I first met Lt. Ridge Alkonis during his time at the U.S. Naval Academy, where he was a close friend of my youngest son, Andrew. I would regularly meet Ridge in Annapolis during visits with my son, and even hosted Ridge in Arkansas for a Razorback football game one year.
From the beginning, I was impressed by Ridge as a young man for his dedication to serving our nation and living his Christian faith. Since his graduation from the Naval Academy, I've watched him develop into a strong naval leader and a caring husband and father.
Last year while serving overseas in Japan, Ridge took his young family on a final family outing to climb Mount Fuji before his coming deployment. After climbing a portion of the mountain, Ridge drove his family to get lunch. In the middle of a conversation with his daughter, he suddenly and without warning lost consciousness while at the wheel.
Despite the screams and kicks of his daughter, Ridge did not regain consciousness until several minutes after crashing into a parking lot, which tragically resulted in two fatalities.
Ridge was immediately arrested by Japanese authorities, denied medical treatment, placed into solitary confinement for 26 days, systematically deprived of sleep, denied legal counsel, and endured hours of verbal abuse during interrogations for days on end. Eventually Ridge succumbed to pressures from interrogators to sign statements in Japanese, which he couldn't read or fully understand, to simply attain bail, hoping that, once released, the U.S. Navy would help him.
After finally being released on bail and even though he had done nothing wrong, Ridge conformed to every Japanese custom to comfort and support the victims' family, which included paying a civil settlement of $1.6 million USD--the largest private settlement ever paid by a U.S. service member in Japan's history, a settlement that U.S. government officials encouraged Ridge to pay.
During Ridge's trial, the court translator was so incompetent that American witnesses were reduced to one word or short, simple phrase answers, preventing them from making their full statements. Although a military neurologist had later clinically diagnosed Ridge with acute mountain sickness as the likely reason for losing consciousness on the day of the accident, the Japanese judge rejected any medical explanation.
Ridge was convicted for "negligent driving" based on a false narrative that he was driving fatigued. Even with the conviction, military leaders expected Ridge to receive a suspended prison sentence, which is customary in Japan; however, he was sentenced to three years in prison, leaving behind a wife and three small children.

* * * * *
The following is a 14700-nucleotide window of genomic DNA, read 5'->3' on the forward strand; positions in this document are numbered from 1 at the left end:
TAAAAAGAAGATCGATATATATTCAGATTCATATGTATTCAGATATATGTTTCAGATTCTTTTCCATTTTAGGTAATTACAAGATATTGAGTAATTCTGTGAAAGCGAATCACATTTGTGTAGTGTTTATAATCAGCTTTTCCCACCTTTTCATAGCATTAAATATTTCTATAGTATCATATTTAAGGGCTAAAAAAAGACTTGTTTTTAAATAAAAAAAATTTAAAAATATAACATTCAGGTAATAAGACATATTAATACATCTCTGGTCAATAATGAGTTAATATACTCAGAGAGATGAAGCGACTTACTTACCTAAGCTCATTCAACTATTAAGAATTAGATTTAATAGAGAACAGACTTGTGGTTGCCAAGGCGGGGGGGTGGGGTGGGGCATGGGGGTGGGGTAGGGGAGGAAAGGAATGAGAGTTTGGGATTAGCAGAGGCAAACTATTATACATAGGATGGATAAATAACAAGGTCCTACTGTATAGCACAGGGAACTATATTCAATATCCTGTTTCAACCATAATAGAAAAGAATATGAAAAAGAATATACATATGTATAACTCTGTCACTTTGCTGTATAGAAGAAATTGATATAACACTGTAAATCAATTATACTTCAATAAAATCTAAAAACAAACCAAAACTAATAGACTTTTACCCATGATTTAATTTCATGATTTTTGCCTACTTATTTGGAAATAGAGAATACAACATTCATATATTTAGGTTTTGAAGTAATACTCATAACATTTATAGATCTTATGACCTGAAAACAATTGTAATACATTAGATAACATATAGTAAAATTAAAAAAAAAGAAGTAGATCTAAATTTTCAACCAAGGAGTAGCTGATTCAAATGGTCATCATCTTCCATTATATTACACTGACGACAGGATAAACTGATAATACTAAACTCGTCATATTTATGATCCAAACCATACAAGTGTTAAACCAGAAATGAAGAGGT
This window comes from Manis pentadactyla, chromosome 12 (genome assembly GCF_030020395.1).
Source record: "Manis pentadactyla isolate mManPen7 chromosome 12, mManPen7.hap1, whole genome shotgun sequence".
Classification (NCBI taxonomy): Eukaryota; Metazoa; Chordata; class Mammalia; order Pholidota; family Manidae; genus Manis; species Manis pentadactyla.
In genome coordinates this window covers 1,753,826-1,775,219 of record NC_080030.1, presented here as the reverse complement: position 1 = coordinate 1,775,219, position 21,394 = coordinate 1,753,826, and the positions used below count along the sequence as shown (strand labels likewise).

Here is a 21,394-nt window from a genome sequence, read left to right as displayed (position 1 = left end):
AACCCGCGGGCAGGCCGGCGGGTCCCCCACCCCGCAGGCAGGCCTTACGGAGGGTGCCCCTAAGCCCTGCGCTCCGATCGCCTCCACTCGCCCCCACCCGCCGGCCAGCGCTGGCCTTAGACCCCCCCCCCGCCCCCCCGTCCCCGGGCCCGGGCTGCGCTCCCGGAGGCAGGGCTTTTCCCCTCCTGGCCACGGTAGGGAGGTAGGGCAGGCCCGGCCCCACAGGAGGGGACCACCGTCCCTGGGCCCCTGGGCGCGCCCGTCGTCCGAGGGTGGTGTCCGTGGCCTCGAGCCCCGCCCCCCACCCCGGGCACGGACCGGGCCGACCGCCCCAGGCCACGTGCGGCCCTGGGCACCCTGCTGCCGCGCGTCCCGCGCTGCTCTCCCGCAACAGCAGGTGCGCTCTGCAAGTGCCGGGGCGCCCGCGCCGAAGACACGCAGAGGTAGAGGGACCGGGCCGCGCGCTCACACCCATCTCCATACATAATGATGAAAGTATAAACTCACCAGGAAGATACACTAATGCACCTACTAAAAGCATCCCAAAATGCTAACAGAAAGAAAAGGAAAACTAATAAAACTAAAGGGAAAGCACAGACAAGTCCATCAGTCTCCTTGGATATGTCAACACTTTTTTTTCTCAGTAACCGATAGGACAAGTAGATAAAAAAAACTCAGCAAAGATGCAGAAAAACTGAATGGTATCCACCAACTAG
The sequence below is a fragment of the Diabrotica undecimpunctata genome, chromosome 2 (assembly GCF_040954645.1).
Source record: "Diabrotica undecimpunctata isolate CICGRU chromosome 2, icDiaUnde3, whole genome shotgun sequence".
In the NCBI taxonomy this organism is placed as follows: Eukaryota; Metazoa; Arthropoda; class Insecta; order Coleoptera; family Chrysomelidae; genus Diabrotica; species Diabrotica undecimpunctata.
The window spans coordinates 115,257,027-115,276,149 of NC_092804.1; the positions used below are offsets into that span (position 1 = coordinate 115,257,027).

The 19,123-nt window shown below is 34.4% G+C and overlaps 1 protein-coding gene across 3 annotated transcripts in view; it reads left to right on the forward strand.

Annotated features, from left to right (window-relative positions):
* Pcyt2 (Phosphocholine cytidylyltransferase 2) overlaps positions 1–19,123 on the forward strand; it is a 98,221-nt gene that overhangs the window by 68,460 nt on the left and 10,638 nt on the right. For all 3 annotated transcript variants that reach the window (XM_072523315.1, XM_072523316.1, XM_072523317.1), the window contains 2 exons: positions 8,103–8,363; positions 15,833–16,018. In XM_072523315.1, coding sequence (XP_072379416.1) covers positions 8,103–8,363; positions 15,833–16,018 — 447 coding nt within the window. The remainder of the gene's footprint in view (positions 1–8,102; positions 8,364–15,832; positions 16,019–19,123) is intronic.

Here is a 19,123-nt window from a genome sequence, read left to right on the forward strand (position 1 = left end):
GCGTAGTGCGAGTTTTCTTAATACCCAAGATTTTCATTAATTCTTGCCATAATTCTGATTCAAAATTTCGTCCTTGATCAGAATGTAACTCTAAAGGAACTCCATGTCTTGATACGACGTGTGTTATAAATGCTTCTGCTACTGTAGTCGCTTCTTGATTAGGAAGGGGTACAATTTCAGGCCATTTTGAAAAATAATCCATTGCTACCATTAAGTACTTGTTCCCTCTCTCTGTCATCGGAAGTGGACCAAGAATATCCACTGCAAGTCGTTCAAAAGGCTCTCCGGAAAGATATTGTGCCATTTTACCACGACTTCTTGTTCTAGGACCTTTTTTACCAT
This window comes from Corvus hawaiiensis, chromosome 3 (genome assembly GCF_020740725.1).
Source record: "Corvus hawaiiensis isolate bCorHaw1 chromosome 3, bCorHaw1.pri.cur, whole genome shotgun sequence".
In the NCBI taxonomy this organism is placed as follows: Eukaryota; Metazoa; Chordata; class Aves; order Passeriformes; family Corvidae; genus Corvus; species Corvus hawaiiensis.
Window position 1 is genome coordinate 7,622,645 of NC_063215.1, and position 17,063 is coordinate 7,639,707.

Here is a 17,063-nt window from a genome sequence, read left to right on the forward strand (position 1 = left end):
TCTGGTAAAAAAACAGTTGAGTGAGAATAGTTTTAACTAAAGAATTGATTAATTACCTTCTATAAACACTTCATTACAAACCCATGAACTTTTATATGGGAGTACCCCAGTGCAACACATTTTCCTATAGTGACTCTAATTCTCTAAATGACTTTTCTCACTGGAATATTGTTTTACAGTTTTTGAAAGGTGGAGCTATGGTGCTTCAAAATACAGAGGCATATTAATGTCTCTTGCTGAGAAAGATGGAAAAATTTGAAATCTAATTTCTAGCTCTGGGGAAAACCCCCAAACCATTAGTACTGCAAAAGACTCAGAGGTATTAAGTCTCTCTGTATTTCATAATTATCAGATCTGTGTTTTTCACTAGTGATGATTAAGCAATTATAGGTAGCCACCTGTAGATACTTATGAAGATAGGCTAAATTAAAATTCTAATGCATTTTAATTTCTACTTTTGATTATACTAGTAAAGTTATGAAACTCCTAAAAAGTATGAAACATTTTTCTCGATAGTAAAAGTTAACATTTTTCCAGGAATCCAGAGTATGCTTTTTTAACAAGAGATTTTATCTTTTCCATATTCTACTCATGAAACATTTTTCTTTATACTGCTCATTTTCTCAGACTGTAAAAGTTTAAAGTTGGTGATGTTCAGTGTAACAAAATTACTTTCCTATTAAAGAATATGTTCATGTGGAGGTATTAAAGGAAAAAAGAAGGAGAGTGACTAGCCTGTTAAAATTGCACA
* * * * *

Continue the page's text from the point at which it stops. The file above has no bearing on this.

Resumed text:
During Ridge's appeal hearing, the court rejected the majority of evidence Ridge sought to submit for his defense, including the police report from the accident. And on Wednesday, the Tokyo High Court rejected his appeal in full, even disregarding the civil settlement paid out--an unprecedented action by a Japanese court. In fact, 96 percent of similar traffic accidents result in suspended prison sentences.
What is most concerning to me is the utter lack of government support for Lt. Ridge Alkonis--from the military, the Department of State, members of Congress, and the White House. No one within the U.S. government has taken ownership of Ridge's case and fought for justice.
When Ridge's own elected officials in California refused to help him, I asked Sens. Tom Cotton and John Boozman to help. Senator Cotton is a veteran who serves on the Senate Armed Services Committee, and Senator Boozman serves on the Committee for Veteran Affairs. I know both gentlemen personally and have campaigned for them in numerous elections.
When I heard of the violations of the U.S.-Japan treaty and the human-rights abuses experienced by Ridge, I was certain Senator Cotton and Senator Boozman would help, and they have, to a degree. But after this blatantly prejudiced ruling in Japan, Ridge needs leaders to be strident in their efforts to pressure the Japanese government and the U.S. Navy to do the right thing.
While not an Arkansan, Ridge Alkonis is a fine American with an impeccable character who has served an exemplary naval career for 10 years. If this could happen to him, it could happen to any of Arkansas' sons and daughters serving overseas in our military.
If our elected officials will not stand up for an honorable active-duty service member, will they stand up for you when you are in need?
In the absence of support by government leaders, I ask my fellow Arkansans to support Lt. Ridge Alkonis by signing a petition at Change.org/BringRidgeHome.
Jon Eubanks represents District 74 in the Arkansas House of Representatives.